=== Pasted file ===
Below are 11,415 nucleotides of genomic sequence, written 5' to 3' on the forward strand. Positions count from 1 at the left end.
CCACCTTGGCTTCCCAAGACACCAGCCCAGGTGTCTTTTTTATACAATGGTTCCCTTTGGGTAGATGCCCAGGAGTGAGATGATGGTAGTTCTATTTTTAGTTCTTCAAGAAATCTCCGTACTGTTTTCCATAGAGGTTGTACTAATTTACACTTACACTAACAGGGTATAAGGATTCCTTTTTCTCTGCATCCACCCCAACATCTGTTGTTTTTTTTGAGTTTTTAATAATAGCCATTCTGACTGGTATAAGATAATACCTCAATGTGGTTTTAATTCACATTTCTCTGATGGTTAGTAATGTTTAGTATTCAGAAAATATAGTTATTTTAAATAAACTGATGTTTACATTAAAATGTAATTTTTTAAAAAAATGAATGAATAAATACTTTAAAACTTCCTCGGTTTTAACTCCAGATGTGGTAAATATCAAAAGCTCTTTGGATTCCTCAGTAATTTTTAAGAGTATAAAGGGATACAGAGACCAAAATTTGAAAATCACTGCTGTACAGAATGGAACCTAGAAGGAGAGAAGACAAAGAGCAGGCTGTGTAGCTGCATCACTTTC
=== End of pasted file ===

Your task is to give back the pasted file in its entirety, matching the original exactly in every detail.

Below are 11,415 nucleotides of genomic sequence, written 5' to 3' on the forward strand. Positions count from 1 at the left end.
CCACCTTGGCTTCCCAAGACACCAGCCCAGGTGTCTTTTTTATACAATGGTTCCCTTTGGGTAGATGCCCAGGAGTGAGATGATGGTAGTTCTATTTTTAGTTCTTCAAGAAATCTCCGTACTGTTTTCCATAGAGGTTGTACTAATTTACACTTACACTAACAGGGTATAAGGATTCCTTTTTCTCTGCATCCACCCCAACATCTGTTGTTTTTTTTGAGTTTTTAATAATAGCCATTCTGACTGGTATAAGATAATACCTCAATGTGGTTTTAATTCACATTTCTCTGATGGTTAGTAATGTTTAGTATTCAGAAAATATAGTTATTTTAAATAAACTGATGTTTACATTAAAATGTAATTTTTTAAAAAAATGAATGAATAAATACTTTAAAACTTCCTCGGTTTTAACTCCAGATGTGGTAAATATCAAAAGCTCTTTGGATTCCTCAGTAATTTTTAAGAGTATAAAGGGATACAGAGACCAAAATTTGAAAATCACTGCTGTACAGAATGGAACCTAGAAGGAGAGAAGACAAAGAGCAGGCTGTGTAGCTGCATCACTTTC